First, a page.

SUSTAINABILITY should be the new standard and environment should be the priority in design, PDP Architects Managing Director and Chief Executive Officer Architect Cathy Saldaña said.
Arch. Cathy SaldaIña, managing director and chief executive officer of PDP Architects.
During The Manila Times’ virtual forum “Maximizing and monetizing: Structures and spaces” on Thursday, Saldaña highlighted the design provisions and new responses of masterplanning, architecture and interiors in a post-pandemic setting.
She emphasized that one must “build upon the earth, not subdue it.”
“Sustainability should never be anymore a feature, it should always be a standard now in all our work and our environment is a priority and all of our communities should cradle the #SDG17,” she said.
Saldaña was referring to the United Nations’ 17 Sustainable Development Goals (SDG), which aims to develop a more sustainable future.
The architect also said that a number of government and regulatory laws and rules have to be rewritten, along with the revisitation of the National Building Code, and manage them towards sustainable design.
She also took note of the green building framework which involves the management of development, the use of land and ecology, the importance of energy and water efficiency and conservation, waste management, usage of green materials, transportation, indoor environment quality and measuring emissions.
Saldaña likewise reiterated the importance of preserving the provincial areas of the country, especially amid the government’s Balik-Probinsya program.
She believes provinces can be developed to have the same amenities one enjoys in the city without having to totally alter the landscape by tearing down old structures and putting up modern ones in their place.
The architect emphasized that developers or planners should not make cities out of provinces, that there should be a harmonious co-existence with cultural and traditional icons.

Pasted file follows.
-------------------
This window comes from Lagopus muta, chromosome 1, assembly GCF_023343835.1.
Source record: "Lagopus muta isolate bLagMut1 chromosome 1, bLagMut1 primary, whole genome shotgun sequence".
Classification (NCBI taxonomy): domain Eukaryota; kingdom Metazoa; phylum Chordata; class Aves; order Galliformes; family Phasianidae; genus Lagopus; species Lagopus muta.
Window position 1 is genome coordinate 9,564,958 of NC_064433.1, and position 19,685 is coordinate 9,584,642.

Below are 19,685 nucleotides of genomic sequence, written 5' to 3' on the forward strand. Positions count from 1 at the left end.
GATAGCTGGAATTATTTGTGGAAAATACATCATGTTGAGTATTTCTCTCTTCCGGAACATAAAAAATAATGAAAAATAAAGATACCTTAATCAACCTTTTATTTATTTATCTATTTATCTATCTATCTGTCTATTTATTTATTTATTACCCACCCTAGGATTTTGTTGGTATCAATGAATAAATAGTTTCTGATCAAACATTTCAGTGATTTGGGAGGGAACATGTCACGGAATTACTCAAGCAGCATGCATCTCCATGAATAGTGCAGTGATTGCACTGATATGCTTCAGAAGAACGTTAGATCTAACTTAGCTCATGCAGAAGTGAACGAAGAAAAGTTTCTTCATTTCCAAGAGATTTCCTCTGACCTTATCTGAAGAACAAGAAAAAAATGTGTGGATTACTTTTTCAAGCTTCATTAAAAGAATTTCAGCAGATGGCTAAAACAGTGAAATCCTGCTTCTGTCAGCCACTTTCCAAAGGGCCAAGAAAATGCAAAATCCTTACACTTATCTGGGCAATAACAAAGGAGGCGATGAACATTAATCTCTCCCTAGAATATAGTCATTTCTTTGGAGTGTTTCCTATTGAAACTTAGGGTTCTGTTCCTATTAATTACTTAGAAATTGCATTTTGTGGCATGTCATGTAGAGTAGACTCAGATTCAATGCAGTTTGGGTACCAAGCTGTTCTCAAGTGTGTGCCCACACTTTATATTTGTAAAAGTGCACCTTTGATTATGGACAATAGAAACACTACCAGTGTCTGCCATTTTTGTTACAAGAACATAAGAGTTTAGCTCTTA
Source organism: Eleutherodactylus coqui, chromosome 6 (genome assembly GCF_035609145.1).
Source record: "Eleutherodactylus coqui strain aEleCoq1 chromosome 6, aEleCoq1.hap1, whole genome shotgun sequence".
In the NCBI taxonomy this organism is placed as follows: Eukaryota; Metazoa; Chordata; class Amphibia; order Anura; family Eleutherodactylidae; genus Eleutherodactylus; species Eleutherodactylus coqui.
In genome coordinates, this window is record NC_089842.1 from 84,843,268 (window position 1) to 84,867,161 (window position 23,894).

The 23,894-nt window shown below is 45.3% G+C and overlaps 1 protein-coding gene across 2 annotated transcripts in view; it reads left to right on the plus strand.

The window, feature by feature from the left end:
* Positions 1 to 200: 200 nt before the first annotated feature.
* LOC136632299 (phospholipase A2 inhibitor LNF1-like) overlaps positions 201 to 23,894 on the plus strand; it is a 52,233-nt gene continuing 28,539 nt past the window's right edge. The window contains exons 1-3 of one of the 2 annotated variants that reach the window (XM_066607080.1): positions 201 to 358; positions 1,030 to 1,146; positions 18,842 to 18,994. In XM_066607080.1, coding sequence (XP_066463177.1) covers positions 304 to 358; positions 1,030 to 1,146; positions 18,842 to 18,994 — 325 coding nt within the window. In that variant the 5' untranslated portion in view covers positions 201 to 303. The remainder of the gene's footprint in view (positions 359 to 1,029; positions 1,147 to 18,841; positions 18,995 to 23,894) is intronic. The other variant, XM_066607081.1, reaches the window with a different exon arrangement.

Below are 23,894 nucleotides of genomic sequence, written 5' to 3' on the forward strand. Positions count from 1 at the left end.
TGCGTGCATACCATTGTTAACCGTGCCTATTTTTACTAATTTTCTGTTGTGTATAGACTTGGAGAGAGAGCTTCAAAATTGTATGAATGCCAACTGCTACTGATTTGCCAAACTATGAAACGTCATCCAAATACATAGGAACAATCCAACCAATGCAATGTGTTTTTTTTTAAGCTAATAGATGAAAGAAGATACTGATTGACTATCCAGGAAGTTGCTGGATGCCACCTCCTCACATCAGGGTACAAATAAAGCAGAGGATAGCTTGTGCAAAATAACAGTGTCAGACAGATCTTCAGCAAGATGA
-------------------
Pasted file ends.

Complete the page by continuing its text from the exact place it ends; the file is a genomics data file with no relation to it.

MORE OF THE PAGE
“It’s great for a province to be a city…but preserve, preserve as much as you can. Create strong environmental preservation standards [and] understand that the views and the character of provincial life could really be maintained even if you put in digitalization [and] modern engineering, it is possible,” she said.
Saldaña stressed the need to preserve the heritage of the provinces. They must not be sacrificed for the sake of modernity and urbanization. Heritage sites like old buildings should be preserved as they could become tourist attractions as well as provide residents a link to their past. She even suggested “adaptive reuse” of these structures.
Meanwhile, Saldaña said there are currently real estate opportunities in residential enclaves, luxury escapes, island developments and food sustenance and markets.
While the pandemic may have crippled many businesses, the real estate industry remained resilient and the above-mentioned industries have stepped up to the challenge as people seek places to feel safe and these enclaves provide that security they need.
With regards to communities and townships, extra precautions should be taken into consideration during planning. There needs to be emphasis on isolation, creation of open spaces such as parks and food gardens; areas for delivery and pick-up of goods, security to check on the entry of people, and empowerment of the barangay and community leadership.
Saldaña pointed out the surge in real estate in coastal provinces like Batangas, Bataan, Quezon, Pangasinan, La Union and Zambales, which prompted an improvement of construction standards in these areas, which are in harmony to the surroundings.
The continuing operation of markets, grocery stores and other establishments that sell essential goods add to that sense of security as people need not worry on where to buy food or other essentials.
She added that hubs and spaces like industrial, warehousing, food production, logistics, food storage and delivery depots are also essential amid the change in market demand.
These industries too have risen to the occasion and provided vital services not only to keep the economy afloat, but make sure people will continue to be provided of their basic needs amid the health crisis.
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